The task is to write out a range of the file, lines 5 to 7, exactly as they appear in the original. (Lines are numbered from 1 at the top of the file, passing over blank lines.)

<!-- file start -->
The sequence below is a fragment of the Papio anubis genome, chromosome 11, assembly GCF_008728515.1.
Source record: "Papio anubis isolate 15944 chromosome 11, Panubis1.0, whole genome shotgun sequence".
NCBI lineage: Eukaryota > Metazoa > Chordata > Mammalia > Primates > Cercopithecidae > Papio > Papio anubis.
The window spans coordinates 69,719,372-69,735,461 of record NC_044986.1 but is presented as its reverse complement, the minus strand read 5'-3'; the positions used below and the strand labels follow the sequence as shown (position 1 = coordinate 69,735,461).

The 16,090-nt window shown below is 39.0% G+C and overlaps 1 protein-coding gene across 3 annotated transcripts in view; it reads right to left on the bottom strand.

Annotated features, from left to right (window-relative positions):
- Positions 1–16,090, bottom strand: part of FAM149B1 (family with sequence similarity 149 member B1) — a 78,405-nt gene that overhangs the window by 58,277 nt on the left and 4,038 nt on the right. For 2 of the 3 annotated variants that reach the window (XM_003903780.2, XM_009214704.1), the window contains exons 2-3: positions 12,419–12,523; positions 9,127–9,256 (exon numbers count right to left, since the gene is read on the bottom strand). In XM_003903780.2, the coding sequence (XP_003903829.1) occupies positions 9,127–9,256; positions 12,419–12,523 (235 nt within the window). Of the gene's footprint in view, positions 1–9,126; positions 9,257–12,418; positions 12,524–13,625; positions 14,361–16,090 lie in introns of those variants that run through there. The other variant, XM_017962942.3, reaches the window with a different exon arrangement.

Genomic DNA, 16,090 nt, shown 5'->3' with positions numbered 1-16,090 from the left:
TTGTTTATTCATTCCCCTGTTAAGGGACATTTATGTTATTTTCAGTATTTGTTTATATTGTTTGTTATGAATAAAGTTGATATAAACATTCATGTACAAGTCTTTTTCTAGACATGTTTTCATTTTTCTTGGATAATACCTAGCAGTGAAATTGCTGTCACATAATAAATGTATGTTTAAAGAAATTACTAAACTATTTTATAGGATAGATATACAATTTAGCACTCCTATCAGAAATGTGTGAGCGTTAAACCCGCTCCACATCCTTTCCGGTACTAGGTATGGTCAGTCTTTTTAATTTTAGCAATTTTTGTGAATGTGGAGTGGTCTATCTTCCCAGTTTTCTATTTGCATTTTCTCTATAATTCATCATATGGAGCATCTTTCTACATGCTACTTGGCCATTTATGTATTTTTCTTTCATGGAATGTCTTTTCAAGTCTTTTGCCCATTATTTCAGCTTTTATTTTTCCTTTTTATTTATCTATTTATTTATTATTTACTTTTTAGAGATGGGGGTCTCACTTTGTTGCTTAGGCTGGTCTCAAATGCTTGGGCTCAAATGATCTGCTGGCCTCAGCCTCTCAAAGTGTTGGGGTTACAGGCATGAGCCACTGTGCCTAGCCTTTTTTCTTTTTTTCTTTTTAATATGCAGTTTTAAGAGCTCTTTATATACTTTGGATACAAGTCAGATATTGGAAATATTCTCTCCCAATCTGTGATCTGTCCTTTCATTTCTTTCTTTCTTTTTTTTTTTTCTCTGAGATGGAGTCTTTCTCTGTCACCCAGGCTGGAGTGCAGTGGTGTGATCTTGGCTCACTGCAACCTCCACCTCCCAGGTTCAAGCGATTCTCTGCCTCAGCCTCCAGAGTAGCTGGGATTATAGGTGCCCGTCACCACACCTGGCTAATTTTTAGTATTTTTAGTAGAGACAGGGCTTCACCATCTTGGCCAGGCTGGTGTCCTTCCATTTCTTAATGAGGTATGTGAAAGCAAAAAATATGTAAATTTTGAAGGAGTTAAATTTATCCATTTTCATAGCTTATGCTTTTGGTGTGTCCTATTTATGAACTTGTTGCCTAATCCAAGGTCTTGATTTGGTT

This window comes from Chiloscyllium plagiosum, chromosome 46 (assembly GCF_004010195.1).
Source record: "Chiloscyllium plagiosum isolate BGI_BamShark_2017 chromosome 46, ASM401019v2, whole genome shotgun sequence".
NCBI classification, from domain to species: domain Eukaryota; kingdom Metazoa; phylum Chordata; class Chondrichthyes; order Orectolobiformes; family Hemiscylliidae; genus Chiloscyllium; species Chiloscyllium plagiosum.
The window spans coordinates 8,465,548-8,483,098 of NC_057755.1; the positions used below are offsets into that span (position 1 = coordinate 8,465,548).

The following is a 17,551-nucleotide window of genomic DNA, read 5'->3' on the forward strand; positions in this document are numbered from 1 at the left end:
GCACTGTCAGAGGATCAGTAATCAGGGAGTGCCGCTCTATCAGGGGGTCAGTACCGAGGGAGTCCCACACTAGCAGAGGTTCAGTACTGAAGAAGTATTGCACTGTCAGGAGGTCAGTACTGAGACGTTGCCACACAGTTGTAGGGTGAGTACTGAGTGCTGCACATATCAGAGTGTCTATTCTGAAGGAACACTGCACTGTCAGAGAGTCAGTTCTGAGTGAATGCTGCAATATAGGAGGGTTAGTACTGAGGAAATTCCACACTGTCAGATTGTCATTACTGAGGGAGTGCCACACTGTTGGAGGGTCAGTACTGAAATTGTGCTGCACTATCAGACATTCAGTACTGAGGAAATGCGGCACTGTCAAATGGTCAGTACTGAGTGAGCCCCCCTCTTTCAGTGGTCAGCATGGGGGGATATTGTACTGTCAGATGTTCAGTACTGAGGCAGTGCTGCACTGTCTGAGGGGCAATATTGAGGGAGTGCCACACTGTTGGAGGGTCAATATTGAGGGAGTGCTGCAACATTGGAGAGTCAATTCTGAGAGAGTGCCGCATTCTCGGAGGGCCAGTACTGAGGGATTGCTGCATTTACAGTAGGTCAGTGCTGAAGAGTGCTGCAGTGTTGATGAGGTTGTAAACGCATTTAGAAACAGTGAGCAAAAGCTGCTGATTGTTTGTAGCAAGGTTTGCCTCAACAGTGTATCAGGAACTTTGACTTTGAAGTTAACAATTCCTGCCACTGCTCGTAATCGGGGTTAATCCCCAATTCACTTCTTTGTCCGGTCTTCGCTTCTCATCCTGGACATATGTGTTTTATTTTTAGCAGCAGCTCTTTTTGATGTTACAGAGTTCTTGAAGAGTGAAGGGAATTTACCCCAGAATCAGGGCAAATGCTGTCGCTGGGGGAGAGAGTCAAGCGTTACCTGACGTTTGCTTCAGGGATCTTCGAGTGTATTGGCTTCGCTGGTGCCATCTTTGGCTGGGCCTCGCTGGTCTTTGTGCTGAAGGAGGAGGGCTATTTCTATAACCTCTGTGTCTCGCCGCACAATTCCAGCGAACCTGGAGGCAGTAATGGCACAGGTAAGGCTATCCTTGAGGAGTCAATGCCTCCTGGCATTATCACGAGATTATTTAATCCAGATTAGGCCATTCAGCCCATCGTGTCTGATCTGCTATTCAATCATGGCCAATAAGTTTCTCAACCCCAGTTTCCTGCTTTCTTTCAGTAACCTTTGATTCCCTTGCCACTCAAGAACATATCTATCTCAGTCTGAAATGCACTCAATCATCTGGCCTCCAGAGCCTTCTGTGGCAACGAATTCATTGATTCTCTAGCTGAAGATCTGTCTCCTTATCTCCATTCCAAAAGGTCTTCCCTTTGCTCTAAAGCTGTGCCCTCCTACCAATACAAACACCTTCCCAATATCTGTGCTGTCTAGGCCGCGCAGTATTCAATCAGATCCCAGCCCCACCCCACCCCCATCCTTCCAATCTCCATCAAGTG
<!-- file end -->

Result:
The 16,090-nt window shown below is 39.0% G+C and overlaps 1 protein-coding gene across 3 annotated transcripts in view; it reads right to left on the bottom strand.

Annotated features, from left to right (window-relative positions):
- Positions 1–16,090, bottom strand: part of FAM149B1 (family with sequence similarity 149 member B1) — a 78,405-nt gene that overhangs the window by 58,277 nt on the left and 4,038 nt on the right. For 2 of the 3 annotated variants that reach the window (XM_003903780.2, XM_009214704.1), the window contains exons 2-3: positions 12,419–12,523; positions 9,127–9,256 (exon numbers count right to left, since the gene is read on the bottom strand). In XM_003903780.2, the coding sequence (XP_003903829.1) occupies positions 9,127–9,256; positions 12,419–12,523 (235 nt within the window). Of the gene's footprint in view, positions 1–9,126; positions 9,257–12,418; positions 12,524–13,625; positions 14,361–16,090 lie in introns of those variants that run through there. The other variant, XM_017962942.3, reaches the window with a different exon arrangement.